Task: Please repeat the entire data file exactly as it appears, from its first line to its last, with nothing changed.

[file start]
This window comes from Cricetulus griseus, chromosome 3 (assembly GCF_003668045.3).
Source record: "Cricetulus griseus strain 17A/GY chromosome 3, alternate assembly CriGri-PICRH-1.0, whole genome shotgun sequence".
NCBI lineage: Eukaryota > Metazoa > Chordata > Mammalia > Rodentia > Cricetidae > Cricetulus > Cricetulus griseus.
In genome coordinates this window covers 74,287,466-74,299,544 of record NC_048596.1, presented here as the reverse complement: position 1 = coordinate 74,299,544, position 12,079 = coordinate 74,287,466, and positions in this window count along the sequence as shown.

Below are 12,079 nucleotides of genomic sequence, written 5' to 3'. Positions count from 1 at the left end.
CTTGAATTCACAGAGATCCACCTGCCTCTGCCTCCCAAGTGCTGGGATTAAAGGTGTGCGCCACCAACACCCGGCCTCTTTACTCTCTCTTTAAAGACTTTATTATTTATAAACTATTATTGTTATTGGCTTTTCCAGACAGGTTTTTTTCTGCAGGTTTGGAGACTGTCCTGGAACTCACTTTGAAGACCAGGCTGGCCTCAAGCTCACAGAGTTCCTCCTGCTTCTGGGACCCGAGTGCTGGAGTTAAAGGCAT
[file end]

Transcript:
This window comes from Cricetulus griseus, chromosome 3 (assembly GCF_003668045.3).
Source record: "Cricetulus griseus strain 17A/GY chromosome 3, alternate assembly CriGri-PICRH-1.0, whole genome shotgun sequence".
NCBI lineage: Eukaryota > Metazoa > Chordata > Mammalia > Rodentia > Cricetidae > Cricetulus > Cricetulus griseus.
In genome coordinates this window covers 74,287,466-74,299,544 of record NC_048596.1, presented here as the reverse complement: position 1 = coordinate 74,299,544, position 12,079 = coordinate 74,287,466, and positions in this window count along the sequence as shown.

Below are 12,079 nucleotides of genomic sequence, written 5' to 3'. Positions count from 1 at the left end.
CTTGAATTCACAGAGATCCACCTGCCTCTGCCTCCCAAGTGCTGGGATTAAAGGTGTGCGCCACCAACACCCGGCCTCTTTACTCTCTCTTTAAAGACTTTATTATTTATAAACTATTATTGTTATTGGCTTTTCCAGACAGGTTTTTTTCTGCAGGTTTGGAGACTGTCCTGGAACTCACTTTGAAGACCAGGCTGGCCTCAAGCTCACAGAGTTCCTCCTGCTTCTGGGACCCGAGTGCTGGAGTTAAAGGCAT